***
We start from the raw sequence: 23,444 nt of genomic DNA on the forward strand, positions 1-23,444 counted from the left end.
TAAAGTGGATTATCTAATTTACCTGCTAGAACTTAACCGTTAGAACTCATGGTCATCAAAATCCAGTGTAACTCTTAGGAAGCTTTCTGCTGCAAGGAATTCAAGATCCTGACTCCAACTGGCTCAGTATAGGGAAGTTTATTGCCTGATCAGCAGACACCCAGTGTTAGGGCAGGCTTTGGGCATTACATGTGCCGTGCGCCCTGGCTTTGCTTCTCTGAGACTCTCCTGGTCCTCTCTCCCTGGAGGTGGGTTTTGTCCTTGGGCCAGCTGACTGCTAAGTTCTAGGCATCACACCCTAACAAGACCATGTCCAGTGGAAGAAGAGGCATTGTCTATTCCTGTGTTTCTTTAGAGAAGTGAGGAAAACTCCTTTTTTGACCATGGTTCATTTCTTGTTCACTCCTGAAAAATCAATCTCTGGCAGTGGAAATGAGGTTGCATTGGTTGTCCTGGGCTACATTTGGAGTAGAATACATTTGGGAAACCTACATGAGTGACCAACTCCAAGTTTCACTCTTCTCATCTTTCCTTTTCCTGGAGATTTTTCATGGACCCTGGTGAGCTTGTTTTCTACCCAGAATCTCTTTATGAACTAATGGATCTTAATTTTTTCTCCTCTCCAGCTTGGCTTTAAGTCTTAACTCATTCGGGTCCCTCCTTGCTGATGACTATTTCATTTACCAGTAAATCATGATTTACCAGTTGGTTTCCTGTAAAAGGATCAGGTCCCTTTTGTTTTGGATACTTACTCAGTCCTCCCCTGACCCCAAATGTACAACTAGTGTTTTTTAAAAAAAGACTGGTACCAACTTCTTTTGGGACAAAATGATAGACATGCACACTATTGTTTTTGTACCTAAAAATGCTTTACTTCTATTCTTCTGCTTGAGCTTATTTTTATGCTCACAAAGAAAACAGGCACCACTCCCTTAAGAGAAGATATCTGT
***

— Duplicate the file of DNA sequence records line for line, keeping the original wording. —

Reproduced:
We start from the raw sequence: 23,444 nt of genomic DNA on the forward strand, positions 1-23,444 counted from the left end.
TAAAGTGGATTATCTAATTTACCTGCTAGAACTTAACCGTTAGAACTCATGGTCATCAAAATCCAGTGTAACTCTTAGGAAGCTTTCTGCTGCAAGGAATTCAAGATCCTGACTCCAACTGGCTCAGTATAGGGAAGTTTATTGCCTGATCAGCAGACACCCAGTGTTAGGGCAGGCTTTGGGCATTACATGTGCCGTGCGCCCTGGCTTTGCTTCTCTGAGACTCTCCTGGTCCTCTCTCCCTGGAGGTGGGTTTTGTCCTTGGGCCAGCTGACTGCTAAGTTCTAGGCATCACACCCTAACAAGACCATGTCCAGTGGAAGAAGAGGCATTGTCTATTCCTGTGTTTCTTTAGAGAAGTGAGGAAAACTCCTTTTTTGACCATGGTTCATTTCTTGTTCACTCCTGAAAAATCAATCTCTGGCAGTGGAAATGAGGTTGCATTGGTTGTCCTGGGCTACATTTGGAGTAGAATACATTTGGGAAACCTACATGAGTGACCAACTCCAAGTTTCACTCTTCTCATCTTTCCTTTTCCTGGAGATTTTTCATGGACCCTGGTGAGCTTGTTTTCTACCCAGAATCTCTTTATGAACTAATGGATCTTAATTTTTTCTCCTCTCCAGCTTGGCTTTAAGTCTTAACTCATTCGGGTCCCTCCTTGCTGATGACTATTTCATTTACCAGTAAATCATGATTTACCAGTTGGTTTCCTGTAAAAGGATCAGGTCCCTTTTGTTTTGGATACTTACTCAGTCCTCCCCTGACCCCAAATGTACAACTAGTGTTTTTTAAAAAAAGACTGGTACCAACTTCTTTTGGGACAAAATGATAGACATGCACACTATTGTTTTTGTACCTAAAAATGCTTTACTTCTATTCTTCTGCTTGAGCTTATTTTTATGCTCACAAAGAAAACAGGCACCACTCCCTTAAGAGAAGATATCTGT